Sunday 19 September 2021

Costa Rica Taxi Drivers Could Take A Lesson

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A taxi driver holds a sign which reads "No Uber, out", during a protest against car-sharing service Uber.
A taxi driver holds a sign which reads “No Uber, out”, during a protest against car-sharing service Uber.

TICO BULL – Costa Rica taxi drivers could take a lesson from their counterparts in Toronto, who facing the same “Uber problem”, decided to back down from a massive protest for the greater good of the city and the people.

Toronto politicians have declared Uber “illegal”. In Costa Rica, the government has spoken against Uber, implying that the service is illegal. Yet, as in Toronto and Costa Rica, the service is allowed to continue to operate.

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But that is where the similarity lies.

While the struggle of taxi drivers against Uber is the same in Costa Rica as in Toronto, in Costa Rica the way they go about it is completely different.

In Costa Rica the taxi drivers take to “hooliganism” against Uber, their own, the government and most important, you and I, the users of their service.

They will take to blocking streets, slowing down traffic, throwing eggs at taxi drivers who decide to keep working instead of protesting, attacking Uber drivers and more. They even have the backing of the traffic police who, though not admitting officially, are targeting Uber drivers to keep peace with the red taxis – the “forza roja” (red force).

Meanwhile, in Toronto, the taxi drivers, angry the city won’t launch an injuction to shut down Uber, they backed down, cancelling the UberX protest that would have snarled Toronto streets during the NBA All-Star weekend.

“We’re not saying we’re calling (the protest) off forever,” Sam Moini, president of the Fleet Operators Association, told the Toronto Star. Before the taxi officials spoke, city councillors told Toronto via news cameras that UberX — which uses an app to connect passengers with non-professional drivers using their personal vehicles — is illegal and customers should not use the servicethis Family Day weekend or any time.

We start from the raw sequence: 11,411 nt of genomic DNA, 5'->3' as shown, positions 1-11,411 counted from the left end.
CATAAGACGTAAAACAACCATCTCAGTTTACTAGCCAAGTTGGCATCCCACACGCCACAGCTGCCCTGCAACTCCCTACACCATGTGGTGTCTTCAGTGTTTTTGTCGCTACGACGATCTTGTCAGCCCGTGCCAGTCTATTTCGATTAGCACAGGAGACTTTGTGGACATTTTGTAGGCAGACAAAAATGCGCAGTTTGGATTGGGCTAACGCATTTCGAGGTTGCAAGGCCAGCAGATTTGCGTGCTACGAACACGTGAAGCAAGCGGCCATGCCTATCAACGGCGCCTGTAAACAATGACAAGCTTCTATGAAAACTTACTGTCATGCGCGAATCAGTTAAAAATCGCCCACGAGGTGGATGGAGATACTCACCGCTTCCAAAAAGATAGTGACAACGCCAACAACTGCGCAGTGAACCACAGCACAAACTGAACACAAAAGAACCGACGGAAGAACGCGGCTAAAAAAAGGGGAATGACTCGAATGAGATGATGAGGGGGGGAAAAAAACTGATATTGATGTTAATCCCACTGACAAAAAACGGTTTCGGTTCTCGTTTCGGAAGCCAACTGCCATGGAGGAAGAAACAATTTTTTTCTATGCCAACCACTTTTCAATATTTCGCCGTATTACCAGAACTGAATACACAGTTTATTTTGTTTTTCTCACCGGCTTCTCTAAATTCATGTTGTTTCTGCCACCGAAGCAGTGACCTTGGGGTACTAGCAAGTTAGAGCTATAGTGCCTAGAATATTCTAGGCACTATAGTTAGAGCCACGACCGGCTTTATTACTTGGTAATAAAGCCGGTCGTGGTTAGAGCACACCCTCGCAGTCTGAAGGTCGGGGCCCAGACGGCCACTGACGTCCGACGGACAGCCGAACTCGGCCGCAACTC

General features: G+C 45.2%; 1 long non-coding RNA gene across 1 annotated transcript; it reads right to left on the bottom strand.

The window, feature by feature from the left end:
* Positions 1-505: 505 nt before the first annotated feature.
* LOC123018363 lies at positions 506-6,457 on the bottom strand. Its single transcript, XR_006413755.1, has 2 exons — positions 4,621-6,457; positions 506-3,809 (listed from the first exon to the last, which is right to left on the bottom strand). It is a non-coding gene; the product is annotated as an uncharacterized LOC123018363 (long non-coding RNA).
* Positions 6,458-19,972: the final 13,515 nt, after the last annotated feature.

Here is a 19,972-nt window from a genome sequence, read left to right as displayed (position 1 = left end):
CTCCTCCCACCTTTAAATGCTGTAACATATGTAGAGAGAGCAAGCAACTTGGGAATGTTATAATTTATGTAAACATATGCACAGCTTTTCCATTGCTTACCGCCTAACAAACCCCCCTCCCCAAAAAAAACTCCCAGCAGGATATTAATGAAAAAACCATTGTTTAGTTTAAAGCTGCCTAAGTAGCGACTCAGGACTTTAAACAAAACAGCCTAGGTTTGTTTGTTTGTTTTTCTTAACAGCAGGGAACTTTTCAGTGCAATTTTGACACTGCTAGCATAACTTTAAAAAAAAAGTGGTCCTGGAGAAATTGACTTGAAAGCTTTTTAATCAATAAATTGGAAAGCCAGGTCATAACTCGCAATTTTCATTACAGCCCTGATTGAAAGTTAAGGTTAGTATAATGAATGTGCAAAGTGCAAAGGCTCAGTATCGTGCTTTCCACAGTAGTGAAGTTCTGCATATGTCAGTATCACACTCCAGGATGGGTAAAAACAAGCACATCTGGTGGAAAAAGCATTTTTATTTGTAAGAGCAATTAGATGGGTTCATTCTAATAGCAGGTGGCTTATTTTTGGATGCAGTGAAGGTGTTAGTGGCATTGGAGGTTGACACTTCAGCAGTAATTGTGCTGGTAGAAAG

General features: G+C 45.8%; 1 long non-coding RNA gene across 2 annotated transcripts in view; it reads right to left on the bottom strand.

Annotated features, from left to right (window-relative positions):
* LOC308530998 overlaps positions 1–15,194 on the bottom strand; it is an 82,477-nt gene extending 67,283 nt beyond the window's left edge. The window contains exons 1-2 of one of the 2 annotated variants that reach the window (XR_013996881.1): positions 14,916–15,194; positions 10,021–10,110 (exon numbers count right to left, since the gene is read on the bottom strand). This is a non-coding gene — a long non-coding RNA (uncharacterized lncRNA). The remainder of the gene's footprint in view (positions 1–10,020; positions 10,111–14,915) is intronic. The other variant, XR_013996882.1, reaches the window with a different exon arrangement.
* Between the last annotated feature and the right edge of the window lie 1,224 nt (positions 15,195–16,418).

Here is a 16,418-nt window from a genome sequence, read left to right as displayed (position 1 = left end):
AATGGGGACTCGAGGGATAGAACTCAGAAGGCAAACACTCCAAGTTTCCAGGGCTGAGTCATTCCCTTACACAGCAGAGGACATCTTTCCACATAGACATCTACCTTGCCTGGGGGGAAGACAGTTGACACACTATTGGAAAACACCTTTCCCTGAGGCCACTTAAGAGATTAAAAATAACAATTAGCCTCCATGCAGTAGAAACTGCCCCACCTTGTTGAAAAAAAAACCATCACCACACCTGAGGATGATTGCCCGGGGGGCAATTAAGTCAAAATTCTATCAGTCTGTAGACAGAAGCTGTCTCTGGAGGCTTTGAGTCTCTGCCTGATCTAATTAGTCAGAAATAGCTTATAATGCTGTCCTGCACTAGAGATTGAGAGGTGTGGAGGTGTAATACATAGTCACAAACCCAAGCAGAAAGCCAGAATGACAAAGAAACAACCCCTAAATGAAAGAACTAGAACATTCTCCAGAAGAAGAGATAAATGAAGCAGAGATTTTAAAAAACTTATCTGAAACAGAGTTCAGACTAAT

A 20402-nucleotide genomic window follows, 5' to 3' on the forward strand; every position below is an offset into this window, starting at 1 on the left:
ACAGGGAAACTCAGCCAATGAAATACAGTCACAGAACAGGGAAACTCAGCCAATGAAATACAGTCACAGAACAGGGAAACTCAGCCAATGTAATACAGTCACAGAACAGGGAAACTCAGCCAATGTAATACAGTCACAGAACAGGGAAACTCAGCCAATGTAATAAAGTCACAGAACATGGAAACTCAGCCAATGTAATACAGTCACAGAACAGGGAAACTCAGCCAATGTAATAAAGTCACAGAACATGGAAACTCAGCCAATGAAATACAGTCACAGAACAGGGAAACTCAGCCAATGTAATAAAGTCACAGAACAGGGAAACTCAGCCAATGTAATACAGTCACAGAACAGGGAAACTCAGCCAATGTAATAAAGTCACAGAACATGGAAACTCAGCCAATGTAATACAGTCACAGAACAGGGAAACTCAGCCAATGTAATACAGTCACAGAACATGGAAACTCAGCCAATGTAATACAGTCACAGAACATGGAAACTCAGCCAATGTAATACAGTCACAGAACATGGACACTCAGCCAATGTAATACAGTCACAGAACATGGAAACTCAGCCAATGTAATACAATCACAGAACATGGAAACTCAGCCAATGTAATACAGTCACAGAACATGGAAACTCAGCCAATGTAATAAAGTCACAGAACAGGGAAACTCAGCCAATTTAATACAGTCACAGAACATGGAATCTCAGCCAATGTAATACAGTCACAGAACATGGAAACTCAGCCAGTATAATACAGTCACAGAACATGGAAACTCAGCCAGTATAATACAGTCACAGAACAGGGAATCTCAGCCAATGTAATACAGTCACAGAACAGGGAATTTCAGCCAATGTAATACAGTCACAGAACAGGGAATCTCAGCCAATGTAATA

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Maybe that is what the taxi drivers in Costa Rica need, a decisive voice from the politicians.

The politics aside, what many taxi drivers in Costa Rica fail to realize is that they are their own worst enemies and their actions turn more every day to use Uber instead.

Taxi drivers continue to abuse us with poor service, loud music, dirty cars, bad (risky) driving and as many a foreigner has experienced, the “turbo taxi meter” – that meter that adds up real fast, charging two, three or more times the normal fare.

Personally I know many who have decided to signi up on UberX.

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Maybe a change is needed? And that doesn’t necessarily mean Uber. I think that if taxi drivers were to adopt the Uber style of service, Uber would not be the growing force that it is.

More on Costa Rica’s “Pura Vida” on TicoBull.com

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Ricohttp://www.theqmedia.com
"Rico" is the crazy mind behind the Q media websites, a series of online magazines where everything is Q! In these times of new normal, stay at home. Stay safe. Stay healthy.

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